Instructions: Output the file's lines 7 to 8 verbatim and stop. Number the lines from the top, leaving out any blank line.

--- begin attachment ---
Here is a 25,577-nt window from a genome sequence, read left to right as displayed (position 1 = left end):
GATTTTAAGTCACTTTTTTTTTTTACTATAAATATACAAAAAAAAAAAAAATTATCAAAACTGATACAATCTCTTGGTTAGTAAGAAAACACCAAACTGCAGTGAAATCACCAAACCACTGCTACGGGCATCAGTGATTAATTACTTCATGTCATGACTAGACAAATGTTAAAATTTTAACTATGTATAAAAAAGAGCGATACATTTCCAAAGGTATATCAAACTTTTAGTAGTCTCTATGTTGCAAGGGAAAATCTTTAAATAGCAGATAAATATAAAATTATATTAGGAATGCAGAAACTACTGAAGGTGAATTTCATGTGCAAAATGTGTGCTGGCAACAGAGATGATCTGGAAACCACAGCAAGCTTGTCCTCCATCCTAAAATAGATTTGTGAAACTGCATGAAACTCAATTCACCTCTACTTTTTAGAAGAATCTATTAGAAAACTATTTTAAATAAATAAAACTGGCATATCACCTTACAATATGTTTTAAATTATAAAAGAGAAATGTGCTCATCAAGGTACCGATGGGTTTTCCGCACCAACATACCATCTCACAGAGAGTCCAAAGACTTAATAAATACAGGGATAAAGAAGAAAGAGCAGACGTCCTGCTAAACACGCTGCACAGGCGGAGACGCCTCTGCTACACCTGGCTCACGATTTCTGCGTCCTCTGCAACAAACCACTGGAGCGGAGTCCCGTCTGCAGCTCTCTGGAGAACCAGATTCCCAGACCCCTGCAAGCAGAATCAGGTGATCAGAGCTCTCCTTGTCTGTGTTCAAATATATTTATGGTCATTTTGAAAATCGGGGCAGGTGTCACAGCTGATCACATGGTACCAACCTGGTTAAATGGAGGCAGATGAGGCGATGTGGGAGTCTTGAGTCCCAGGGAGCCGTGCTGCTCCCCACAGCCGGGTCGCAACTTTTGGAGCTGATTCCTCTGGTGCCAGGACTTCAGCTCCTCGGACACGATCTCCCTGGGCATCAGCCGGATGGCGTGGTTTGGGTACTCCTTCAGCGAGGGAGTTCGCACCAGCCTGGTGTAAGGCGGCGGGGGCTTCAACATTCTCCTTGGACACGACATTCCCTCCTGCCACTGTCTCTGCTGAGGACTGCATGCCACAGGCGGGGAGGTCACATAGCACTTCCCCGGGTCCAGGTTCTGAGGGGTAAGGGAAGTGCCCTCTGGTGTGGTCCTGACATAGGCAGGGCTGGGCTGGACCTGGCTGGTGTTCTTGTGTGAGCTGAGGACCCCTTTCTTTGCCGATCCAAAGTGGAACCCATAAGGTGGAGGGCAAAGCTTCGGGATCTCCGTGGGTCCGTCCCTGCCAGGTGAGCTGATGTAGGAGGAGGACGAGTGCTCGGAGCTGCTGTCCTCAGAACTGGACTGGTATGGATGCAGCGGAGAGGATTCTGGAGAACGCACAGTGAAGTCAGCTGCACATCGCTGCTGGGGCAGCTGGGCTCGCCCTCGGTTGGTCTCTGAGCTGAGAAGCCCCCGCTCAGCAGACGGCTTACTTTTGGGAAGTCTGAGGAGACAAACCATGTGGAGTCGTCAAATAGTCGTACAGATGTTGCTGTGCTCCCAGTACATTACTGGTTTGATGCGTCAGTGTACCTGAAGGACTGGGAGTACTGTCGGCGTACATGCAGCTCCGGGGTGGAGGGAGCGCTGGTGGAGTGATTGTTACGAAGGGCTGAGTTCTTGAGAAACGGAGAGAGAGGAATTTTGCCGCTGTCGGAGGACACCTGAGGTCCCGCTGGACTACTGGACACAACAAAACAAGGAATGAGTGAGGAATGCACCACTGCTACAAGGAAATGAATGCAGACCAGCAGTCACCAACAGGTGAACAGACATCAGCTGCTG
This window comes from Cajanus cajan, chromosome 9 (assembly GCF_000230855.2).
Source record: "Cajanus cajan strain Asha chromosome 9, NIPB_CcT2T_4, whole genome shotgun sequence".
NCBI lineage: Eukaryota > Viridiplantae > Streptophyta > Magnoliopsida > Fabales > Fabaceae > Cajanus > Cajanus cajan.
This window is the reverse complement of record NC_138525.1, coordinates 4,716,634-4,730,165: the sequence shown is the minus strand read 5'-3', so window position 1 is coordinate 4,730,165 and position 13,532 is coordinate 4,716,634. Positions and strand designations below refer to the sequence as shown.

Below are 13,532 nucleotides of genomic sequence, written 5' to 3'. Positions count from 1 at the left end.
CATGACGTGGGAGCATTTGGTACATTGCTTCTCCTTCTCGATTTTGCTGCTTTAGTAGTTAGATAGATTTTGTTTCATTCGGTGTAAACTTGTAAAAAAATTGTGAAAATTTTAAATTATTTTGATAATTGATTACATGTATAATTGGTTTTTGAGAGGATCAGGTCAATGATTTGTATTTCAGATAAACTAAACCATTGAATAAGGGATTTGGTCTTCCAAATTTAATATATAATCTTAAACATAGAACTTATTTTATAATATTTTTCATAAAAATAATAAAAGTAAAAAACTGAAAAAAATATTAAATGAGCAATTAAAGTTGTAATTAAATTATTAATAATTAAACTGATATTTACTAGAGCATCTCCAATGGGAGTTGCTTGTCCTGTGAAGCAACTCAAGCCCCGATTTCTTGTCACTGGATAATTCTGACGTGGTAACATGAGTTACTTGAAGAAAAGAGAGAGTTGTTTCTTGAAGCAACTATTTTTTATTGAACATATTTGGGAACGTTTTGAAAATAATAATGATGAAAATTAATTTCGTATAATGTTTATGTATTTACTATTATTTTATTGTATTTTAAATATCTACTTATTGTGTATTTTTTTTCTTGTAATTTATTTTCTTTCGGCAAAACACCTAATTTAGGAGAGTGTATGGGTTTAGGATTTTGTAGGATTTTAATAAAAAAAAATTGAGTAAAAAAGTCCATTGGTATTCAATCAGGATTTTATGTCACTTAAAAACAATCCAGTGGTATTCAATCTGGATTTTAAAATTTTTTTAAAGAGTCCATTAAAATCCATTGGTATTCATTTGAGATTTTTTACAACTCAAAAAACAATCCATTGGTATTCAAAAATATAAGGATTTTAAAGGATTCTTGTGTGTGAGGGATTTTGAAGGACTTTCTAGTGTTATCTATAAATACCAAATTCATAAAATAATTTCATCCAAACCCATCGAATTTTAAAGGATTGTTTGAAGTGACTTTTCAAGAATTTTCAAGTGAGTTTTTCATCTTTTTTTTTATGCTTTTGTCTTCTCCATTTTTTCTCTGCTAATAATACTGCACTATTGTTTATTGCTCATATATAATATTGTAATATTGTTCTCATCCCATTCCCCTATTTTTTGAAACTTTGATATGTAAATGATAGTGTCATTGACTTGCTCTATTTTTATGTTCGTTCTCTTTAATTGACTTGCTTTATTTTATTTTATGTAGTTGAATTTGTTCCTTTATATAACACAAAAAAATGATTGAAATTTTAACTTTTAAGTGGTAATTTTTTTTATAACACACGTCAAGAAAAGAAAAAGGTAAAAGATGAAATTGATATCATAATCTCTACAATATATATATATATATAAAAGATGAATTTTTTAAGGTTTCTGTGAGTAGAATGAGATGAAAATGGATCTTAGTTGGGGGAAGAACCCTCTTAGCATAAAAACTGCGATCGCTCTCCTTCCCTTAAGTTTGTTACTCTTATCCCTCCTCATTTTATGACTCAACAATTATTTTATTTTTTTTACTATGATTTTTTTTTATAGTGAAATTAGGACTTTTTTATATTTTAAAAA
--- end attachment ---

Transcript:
Below are 13,532 nucleotides of genomic sequence, written 5' to 3'. Positions count from 1 at the left end.
CATGACGTGGGAGCATTTGGTACATTGCTTCTCCTTCTCGATTTTGCTGCTTTAGTAGTTAGATAGATTTTGTTTCATTCGGTGTAAACTTGTAAAAAAATTGTGAAAATTTTAAATTATTTTGATAATTGATTACATGTATAATTGGTTTTTGAGAGGATCAGGTCAATGATTTGTATTTCAGATAAACTAAACCATTGAATAAGGGATTTGGTCTTCCAAATTTAATATATAATCTTAAACATAGAACTTATTTTATAATATTTTTCATAAAAATAATAAAAGTAAAAAACTGAAAAAAATATTAAATGAGCAATTAAAGTTGTAATTAAATTATTAATAATTAAACTGATATTTACTAGAGCATCTCCAATGGGAGTTGCTTGTCCTGTGAAGCAACTCAAGCCCCGATTTCTTGTCACTGGATAATTCTGACGTGGTAACATGAGTTACTTGAAGAAAAGAGAGAGTTGTTTCTTGAAGCAACTATTTTTTATTGAACATATTTGGGAACGTTTTGAAAATAATAATGATGAAAATTAATTTCGTATAATGTTTATGTATTTACTATTATTTTATTGTATTTTAAATATCTACTTATTGTGTATTTTTTTTCTTGTAATTTATTTTCTTTCGGCAAAACACCTAATTTAGGAGAGTGTATGGGTTTAGGATTTTGTAGGATTTTAATAAAAAAAAATTGAGTAAAAAAGTCCATTGGTATTCAATCAGGATTTTATGTCACTTAAAAACAATCCAGTGGTATTCAATCTGGATTTTAAAATTTTTTTAAAGAGTCCATTAAAATCCATTGGTATTCATTTGAGATTTTTTACAACTCAAAAAACAATCCATTGGTATTCAAAAATATAAGGATTTTAAAGGATTCTTGTGTGTGAGGGATTTTGAAGGACTTTCTAGTGTTATCTATAAATACCAAATTCATAAAATAATTTCATCCAAACCCATCGAATTTTAAAGGATTGTTTGAAGTGACTTTTCAAGAATTTTCAAGTGAGTTTTTCATCTTTTTTTTTATGCTTTTGTCTTCTCCATTTTTTCTCTGCTAATAATACTGCACTATTGTTTATTGCTCATATATAATATTGTAATATTGTTCTCATCCCATTCCCCTATTTTTTGAAACTTTGATATGTAAATGATAGTGTCATTGACTTGCTCTATTTTTATGTTCGTTCTCTTTAATTGACTTGCTTTATTTTATTTTATGTAGTTGAATTTGTTCCTTTATATAACACAAAAAAATGATTGAAATTTTAACTTTTAAGTGGTAATTTTTTTTATAACACACGTCAAGAAAAGAAAAAGGTAAAAGATGAAATTGATATCATAATCTCTACAATATATATATATATATAAAAGATGAATTTTTTAAGGTTTCTGTGAGTAGAATGAGATGAAAATGGATCTTAGTTGGGGGAAGAACCCTCTTAGCATAAAAACTGCGATCGCTCTCCTTCCCTTAAGTTTGTTACTCTTATCCCTCCTCATTTTATGACTCAACAATTATTTTATTTTTTTTACTATGATTTTTTTTTATAGTGAAATTAGGACTTTTTTATATTTTAAAAA